Why would a church make a decision to invest in entrepreneurs?

After CFW started showing some real traction in starting great conversations about why we work so hard and what is work’s purpose in our lives and the biblical narrative of redemption, we realized something profound and deeply rooted in the Gospel. While the gospel can transform people into excellent employees and senior corporate leaders, institutions are harder to change because, as Mike Novak shared, they are living organisms with fallen people running the show and carrying out legacy practices. An intentionally integrated Christian is limited in the change they can affect even if they rise to become CEO and are in positions of significant influence.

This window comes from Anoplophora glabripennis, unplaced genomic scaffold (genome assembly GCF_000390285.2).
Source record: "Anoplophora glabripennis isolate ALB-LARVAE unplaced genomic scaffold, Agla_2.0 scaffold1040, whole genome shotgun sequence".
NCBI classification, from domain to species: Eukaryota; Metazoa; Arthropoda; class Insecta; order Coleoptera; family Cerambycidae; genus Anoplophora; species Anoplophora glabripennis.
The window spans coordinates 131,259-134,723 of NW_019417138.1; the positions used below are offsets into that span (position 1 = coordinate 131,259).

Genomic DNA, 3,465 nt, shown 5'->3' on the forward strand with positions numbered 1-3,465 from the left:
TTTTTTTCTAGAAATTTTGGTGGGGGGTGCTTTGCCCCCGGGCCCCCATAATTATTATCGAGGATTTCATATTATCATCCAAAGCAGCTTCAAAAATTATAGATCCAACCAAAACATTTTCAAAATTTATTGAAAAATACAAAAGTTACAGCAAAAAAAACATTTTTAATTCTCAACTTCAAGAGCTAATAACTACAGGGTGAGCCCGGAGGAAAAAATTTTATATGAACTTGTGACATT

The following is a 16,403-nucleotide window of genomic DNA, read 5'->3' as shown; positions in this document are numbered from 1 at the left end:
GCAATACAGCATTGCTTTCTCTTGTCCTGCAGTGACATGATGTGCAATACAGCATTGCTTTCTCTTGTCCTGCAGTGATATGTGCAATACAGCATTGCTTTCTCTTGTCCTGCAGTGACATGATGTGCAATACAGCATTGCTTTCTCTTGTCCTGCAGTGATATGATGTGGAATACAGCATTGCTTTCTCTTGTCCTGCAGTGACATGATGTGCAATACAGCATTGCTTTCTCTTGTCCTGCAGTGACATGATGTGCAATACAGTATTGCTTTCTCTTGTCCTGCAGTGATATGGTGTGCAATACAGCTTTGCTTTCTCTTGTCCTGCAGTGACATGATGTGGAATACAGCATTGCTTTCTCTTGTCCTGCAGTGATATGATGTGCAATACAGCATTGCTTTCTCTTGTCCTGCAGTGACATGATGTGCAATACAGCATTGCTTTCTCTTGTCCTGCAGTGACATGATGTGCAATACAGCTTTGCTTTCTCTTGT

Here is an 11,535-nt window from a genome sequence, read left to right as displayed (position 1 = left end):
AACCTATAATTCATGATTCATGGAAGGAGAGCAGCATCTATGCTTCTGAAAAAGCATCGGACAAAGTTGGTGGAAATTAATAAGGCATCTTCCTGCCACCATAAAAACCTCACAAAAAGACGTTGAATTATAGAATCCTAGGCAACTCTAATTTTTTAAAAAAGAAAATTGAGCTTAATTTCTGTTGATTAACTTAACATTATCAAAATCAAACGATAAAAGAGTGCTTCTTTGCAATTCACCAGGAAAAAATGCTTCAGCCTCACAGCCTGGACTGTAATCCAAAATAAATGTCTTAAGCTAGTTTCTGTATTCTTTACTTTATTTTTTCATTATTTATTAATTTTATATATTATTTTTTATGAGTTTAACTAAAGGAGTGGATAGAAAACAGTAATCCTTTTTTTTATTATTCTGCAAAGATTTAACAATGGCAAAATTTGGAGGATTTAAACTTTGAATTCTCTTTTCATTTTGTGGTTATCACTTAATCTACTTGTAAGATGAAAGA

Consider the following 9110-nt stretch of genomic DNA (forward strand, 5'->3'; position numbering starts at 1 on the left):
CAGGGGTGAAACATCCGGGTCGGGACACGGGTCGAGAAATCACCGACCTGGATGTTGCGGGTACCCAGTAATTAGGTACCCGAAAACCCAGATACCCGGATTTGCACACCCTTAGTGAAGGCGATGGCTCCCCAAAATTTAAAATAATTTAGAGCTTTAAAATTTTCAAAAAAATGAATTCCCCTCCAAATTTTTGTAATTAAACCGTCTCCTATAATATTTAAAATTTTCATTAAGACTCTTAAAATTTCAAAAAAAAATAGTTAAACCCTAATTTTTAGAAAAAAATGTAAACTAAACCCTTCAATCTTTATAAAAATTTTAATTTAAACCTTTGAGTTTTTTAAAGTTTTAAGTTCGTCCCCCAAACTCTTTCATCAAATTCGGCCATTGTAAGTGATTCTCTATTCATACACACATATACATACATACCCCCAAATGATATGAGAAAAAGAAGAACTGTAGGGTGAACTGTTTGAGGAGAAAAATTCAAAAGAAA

We believe that Entrepreneurs by nature are missional! Entrepreneurs can create and run new ventures and from day one they can infuse the gospel in to its mission and practice. From the vision, to the products and services, to the organizational culture and values and to the way they engage themselves. Biblically, entrepreneurs embody the creative spirit of God. Entrepreneurs want to solve problems, meet unmet needs, or do things better or in a new way, they are all about rearranging the particulars into something new that creates value and opportunity. They are true missionaries in the marketplace trying to make Jesus Christ real and tangible to their neighbors.

What sets gospel centered entrepreneurship apart?